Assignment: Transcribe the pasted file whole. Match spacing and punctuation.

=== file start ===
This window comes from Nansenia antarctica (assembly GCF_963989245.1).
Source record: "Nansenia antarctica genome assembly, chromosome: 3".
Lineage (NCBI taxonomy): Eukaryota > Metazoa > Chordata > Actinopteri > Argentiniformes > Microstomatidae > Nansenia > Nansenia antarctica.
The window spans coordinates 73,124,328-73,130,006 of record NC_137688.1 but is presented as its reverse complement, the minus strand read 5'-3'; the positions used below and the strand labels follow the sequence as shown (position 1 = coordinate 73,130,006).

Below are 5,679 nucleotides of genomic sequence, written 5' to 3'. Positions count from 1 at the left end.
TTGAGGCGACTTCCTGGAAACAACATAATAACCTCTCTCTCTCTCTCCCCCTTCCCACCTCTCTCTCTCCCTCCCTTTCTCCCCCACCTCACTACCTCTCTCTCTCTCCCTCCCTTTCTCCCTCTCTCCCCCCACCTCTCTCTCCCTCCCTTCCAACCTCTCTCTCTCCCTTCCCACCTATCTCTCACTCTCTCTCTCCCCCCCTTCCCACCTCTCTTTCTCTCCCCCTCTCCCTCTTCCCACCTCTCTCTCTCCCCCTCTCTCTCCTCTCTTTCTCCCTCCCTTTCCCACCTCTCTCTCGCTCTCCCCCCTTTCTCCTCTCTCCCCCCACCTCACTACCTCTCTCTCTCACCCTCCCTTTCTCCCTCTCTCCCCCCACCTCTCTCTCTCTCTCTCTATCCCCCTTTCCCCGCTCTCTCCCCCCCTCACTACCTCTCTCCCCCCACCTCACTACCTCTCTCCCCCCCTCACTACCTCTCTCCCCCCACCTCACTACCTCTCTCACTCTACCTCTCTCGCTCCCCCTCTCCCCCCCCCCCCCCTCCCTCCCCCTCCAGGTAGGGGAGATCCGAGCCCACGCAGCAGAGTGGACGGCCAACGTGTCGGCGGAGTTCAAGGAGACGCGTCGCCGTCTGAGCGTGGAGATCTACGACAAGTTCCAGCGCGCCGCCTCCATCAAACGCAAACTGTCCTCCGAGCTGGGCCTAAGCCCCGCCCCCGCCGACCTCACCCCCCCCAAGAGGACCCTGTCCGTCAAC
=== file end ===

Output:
This window comes from Nansenia antarctica (assembly GCF_963989245.1).
Source record: "Nansenia antarctica genome assembly, chromosome: 3".
Lineage (NCBI taxonomy): Eukaryota > Metazoa > Chordata > Actinopteri > Argentiniformes > Microstomatidae > Nansenia > Nansenia antarctica.
The window spans coordinates 73,124,328-73,130,006 of record NC_137688.1 but is presented as its reverse complement, the minus strand read 5'-3'; the positions used below and the strand labels follow the sequence as shown (position 1 = coordinate 73,130,006).

Below are 5,679 nucleotides of genomic sequence, written 5' to 3'. Positions count from 1 at the left end.
TTGAGGCGACTTCCTGGAAACAACATAATAACCTCTCTCTCTCTCTCCCCCTTCCCACCTCTCTCTCTCCCTCCCTTTCTCCCCCACCTCACTACCTCTCTCTCTCTCCCTCCCTTTCTCCCTCTCTCCCCCCACCTCTCTCTCCCTCCCTTCCAACCTCTCTCTCTCCCTTCCCACCTATCTCTCACTCTCTCTCTCCCCCCCTTCCCACCTCTCTTTCTCTCCCCCTCTCCCTCTTCCCACCTCTCTCTCTCCCCCTCTCTCTCCTCTCTTTCTCCCTCCCTTTCCCACCTCTCTCTCGCTCTCCCCCCTTTCTCCTCTCTCCCCCCACCTCACTACCTCTCTCTCTCACCCTCCCTTTCTCCCTCTCTCCCCCCACCTCTCTCTCTCTCTCTCTATCCCCCTTTCCCCGCTCTCTCCCCCCCTCACTACCTCTCTCCCCCCACCTCACTACCTCTCTCCCCCCCTCACTACCTCTCTCCCCCCACCTCACTACCTCTCTCACTCTACCTCTCTCGCTCCCCCTCTCCCCCCCCCCCCCCTCCCTCCCCCTCCAGGTAGGGGAGATCCGAGCCCACGCAGCAGAGTGGACGGCCAACGTGTCGGCGGAGTTCAAGGAGACGCGTCGCCGTCTGAGCGTGGAGATCTACGACAAGTTCCAGCGCGCCGCCTCCATCAAACGCAAACTGTCCTCCGAGCTGGGCCTAAGCCCCGCCCCCGCCGACCTCACCCCCCCCAAGAGGACCCTGTCCGTCAAC